Later that night, after the children had gone to bed, my husband broached the subject. The one thing I had failed to factor into my scenario was that he was in the middle of a year-long professional development course that required him to participate in a real-time online project. His laptop would have to join us. My plans for a return to a simpler time were crushed, I thought. He rose to the occasion, though, and promised to complete only what was essential in the evenings, after the children were in bed, and to join me in locking our phones in the room’s safe – a compromise I could live with.


Make it work

We typed up our itinerary, left it with a friend, and gave the name and phone number of the hotel to a few family members, just in case. I dug out a well-worn box with a deck of cards, dice, and book of family games we purchased long ago that has travelled with us around the world. That, plus crossed fingers that there would be no weather-related or mechanical delays, and we were off.

Once at the resort, the kids quickly got involved with all that was on offer and, during the day, we never looked back. The weather was perfect and with the pool, beach, golf, and trips to Hoi An, we didn’t miss connectivity for a minute.

In the evenings, I could see everyone getting a little antsy. We managed some legendary games of Yahtzee and Crazy Eights, and played a new card game our daughter had learnt on her sixth grade school trip. We talked and laughed, and just generally goofed around.

I have to admit that, despite all of my confident proclamations, I was a bit unsure about the experiment as well. Flipping the switch to turn off the cellular data function on my phone was a hard one. On the first day, I happily locked my phone in the safe. But by the third day, I was itching to get it out and flip that switch back on just to “check in”. Excessive roaming charges be darned! But I resisted; I was committed to following through.

In retrospect, what began as a reaction to a moment of frustration became more about reaffirming our little family unit, reconnecting with each other and reassuring me, more than anyone else, that despite the fact that the kids were growing up, we were still going to enjoy spending time together.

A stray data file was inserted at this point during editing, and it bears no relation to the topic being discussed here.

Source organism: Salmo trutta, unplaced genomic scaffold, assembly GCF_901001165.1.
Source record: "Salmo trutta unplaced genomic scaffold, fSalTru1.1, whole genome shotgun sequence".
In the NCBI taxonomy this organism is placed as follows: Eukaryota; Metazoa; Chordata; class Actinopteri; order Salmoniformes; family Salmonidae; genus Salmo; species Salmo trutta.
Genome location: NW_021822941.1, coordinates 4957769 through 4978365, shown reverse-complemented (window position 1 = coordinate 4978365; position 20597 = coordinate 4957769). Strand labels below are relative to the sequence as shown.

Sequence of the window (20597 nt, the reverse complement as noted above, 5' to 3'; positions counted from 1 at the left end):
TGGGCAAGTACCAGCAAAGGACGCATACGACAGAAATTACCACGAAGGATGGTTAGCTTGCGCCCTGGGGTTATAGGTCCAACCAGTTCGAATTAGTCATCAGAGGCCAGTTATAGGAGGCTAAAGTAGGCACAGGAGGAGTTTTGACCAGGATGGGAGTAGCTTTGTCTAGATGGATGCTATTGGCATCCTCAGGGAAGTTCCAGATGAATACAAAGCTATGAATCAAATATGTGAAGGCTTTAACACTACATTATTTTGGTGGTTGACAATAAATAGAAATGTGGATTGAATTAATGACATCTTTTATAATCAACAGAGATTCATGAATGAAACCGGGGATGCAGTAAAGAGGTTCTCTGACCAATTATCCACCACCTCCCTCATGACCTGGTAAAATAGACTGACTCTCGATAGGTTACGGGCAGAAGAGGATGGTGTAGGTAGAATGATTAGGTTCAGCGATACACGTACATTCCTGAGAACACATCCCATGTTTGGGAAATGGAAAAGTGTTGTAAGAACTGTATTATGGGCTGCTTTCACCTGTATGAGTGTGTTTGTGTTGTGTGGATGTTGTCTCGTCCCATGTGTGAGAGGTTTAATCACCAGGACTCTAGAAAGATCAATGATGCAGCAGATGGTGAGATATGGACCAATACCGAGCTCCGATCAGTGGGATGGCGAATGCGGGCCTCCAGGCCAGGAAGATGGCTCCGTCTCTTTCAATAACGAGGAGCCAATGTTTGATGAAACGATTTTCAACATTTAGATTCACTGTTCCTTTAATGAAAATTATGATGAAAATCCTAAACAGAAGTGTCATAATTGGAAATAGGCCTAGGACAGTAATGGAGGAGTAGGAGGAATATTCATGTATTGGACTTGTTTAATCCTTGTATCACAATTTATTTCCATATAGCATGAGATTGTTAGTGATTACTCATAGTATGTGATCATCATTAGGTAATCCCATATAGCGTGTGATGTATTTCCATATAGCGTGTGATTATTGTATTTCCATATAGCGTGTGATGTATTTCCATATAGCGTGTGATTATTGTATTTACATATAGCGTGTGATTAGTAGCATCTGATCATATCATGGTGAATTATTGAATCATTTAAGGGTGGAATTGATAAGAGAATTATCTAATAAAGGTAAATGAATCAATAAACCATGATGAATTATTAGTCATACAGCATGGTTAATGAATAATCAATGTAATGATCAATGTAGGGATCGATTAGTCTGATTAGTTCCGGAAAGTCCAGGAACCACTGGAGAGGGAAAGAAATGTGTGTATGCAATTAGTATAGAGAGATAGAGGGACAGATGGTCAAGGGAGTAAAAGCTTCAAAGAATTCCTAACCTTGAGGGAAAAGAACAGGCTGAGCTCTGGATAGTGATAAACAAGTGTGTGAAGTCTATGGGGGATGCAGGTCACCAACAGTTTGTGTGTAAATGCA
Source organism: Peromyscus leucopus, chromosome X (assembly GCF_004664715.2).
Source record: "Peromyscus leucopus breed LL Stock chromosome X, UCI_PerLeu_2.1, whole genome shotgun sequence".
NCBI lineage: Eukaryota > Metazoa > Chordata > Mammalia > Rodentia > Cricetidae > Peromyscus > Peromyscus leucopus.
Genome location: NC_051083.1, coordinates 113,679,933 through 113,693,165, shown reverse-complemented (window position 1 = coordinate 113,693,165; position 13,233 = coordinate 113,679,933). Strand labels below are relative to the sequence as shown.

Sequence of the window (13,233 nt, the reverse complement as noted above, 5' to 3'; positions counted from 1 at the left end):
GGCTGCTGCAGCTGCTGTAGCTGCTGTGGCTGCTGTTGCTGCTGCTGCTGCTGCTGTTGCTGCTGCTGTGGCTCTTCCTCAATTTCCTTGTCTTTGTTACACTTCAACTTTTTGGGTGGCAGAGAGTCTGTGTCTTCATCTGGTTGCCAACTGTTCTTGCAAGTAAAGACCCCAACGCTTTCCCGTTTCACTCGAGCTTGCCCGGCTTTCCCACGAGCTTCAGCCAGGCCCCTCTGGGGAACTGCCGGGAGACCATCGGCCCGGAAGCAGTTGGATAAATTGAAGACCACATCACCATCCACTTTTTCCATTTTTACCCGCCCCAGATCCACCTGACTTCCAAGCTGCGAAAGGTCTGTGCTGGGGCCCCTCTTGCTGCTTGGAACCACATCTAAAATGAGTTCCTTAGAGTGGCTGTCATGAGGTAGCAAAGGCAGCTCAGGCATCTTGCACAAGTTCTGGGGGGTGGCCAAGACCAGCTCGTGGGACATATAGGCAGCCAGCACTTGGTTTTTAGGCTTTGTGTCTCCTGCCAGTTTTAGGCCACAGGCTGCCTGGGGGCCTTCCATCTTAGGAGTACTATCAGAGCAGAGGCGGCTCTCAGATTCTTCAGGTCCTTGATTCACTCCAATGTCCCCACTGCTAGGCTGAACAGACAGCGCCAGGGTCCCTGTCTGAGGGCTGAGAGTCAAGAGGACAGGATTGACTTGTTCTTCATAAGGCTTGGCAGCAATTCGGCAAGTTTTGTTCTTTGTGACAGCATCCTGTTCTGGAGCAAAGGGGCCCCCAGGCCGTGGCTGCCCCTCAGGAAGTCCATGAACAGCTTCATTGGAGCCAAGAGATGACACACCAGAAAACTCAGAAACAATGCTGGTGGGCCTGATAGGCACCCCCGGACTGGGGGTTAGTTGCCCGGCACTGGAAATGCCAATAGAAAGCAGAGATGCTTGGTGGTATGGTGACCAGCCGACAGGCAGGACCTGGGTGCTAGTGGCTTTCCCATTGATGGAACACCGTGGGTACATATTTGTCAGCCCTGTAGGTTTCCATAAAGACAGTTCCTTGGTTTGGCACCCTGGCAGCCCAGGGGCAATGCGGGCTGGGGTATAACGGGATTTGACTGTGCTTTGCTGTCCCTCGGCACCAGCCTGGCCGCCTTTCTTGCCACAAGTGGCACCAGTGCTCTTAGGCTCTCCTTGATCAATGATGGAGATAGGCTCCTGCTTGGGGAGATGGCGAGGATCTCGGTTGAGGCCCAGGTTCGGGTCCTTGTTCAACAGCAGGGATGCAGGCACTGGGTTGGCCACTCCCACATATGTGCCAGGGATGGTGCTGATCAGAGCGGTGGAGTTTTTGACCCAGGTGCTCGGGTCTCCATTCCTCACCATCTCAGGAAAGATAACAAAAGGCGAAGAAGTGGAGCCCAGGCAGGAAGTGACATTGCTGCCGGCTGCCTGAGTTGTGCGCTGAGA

One day, towards the end of the trip, I headed to the pool. As I approached, I saw my kids and husband sprawled across lounge chairs. Each one was completely engrossed in a book. Not talking with each other, not engaging. I smiled to myself as I realised this was the same scenario that started the whole crazy experiment, just with a different type of distraction. And I realised that although they were each worlds away, they were together in the end.

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Elle Kwan
Elle grew up in England in a little suburb outside London, dreaming about bright lights and the big city. She wasn’t aware then just how many cities she would get to experience. When she thought she might spend a life playing others, as opposed to writing about them, a drama degree took her north to Manchester. Playing second fiddle to the acting career was waitressing, which she performed in cities across America. After picking up a lovely husband in Taipei and then moving with him to London, Elle had decided writing about people was even better than speaking their lines (and actually let her pay the rent). Since moving to Hong Kong nearly seven years ago, Elle has interviewed top politicians and pop stars, Michelin-starred chefs and mums, and found that each has their own inspiring story. Her best role has been becoming Mum to Reia and Rafferty. Follow Elle @ellekwan